The Power of Joan
A few months ago, my wife’s book discussion group was reading Mark Twain’s neglected classic Joan of Arc. This novel purports to be the recollections of Sieur Louis de Conte, Joan’s playmate in childhood and later her secretary. Twain employs this fictional narrator skillfully to tie together Joan’s diverse lives with his personal recollections of all the events and characters.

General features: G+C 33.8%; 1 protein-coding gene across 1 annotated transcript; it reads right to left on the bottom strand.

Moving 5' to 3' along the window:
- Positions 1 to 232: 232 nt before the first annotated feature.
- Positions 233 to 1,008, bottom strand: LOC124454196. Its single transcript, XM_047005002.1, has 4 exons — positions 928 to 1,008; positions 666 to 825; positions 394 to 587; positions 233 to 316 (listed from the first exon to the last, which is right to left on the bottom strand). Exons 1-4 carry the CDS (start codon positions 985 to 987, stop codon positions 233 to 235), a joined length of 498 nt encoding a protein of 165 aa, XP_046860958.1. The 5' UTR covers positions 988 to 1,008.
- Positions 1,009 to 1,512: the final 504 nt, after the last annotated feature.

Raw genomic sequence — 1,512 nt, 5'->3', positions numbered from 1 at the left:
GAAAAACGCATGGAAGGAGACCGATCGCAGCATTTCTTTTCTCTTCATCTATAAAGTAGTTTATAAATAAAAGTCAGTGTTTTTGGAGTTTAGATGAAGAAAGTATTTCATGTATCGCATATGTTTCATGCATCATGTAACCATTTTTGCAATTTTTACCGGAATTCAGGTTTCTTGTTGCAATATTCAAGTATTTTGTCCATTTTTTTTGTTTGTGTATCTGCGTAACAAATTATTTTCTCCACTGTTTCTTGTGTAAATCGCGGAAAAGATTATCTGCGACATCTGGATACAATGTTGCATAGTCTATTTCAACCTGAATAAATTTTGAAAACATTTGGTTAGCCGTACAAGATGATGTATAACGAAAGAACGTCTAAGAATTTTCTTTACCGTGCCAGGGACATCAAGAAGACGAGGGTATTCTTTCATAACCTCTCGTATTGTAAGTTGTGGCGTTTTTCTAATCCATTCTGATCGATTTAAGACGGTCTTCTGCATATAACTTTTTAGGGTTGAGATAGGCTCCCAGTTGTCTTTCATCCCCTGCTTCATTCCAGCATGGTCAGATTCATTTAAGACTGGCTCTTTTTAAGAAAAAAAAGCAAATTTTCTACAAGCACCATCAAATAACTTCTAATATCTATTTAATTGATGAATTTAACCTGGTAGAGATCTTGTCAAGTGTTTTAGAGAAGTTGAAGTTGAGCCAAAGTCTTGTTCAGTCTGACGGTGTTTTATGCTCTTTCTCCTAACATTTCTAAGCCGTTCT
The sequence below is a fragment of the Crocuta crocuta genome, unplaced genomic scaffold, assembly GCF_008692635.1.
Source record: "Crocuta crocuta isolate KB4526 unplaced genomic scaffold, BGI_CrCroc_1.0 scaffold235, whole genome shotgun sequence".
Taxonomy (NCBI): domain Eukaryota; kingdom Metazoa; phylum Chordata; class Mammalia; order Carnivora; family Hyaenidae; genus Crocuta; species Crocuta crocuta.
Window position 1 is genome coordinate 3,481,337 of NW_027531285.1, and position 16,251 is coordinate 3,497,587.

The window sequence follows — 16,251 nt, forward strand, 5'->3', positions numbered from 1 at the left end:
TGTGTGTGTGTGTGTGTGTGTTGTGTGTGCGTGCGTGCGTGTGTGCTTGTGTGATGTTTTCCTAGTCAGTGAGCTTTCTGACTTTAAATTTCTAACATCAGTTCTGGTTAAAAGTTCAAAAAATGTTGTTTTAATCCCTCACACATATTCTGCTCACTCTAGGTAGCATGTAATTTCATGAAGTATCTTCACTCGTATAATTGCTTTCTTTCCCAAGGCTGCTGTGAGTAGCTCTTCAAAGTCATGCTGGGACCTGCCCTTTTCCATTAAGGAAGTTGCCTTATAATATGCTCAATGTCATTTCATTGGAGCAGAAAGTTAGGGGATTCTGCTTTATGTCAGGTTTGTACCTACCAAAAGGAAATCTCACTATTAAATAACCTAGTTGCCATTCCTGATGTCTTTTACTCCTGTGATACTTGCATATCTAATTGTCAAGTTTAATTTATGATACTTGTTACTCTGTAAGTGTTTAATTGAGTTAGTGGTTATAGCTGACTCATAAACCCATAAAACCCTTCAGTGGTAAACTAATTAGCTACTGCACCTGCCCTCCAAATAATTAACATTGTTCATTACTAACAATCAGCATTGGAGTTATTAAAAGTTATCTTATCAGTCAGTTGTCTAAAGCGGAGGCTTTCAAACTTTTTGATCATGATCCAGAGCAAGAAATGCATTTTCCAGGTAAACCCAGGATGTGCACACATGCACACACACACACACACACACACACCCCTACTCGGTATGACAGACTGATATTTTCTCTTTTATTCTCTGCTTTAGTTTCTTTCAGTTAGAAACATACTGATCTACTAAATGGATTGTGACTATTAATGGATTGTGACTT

Some readers will be in a hurry to get to the scenes of battle and court intrigue, but I lingered over charming episodes of village life, in which the illiterate farm child develops her skill at persuasion and begins to show her gift of prophecy. Soon enough the narrator goes on to the thrilling saga of the unlikely military hero . . .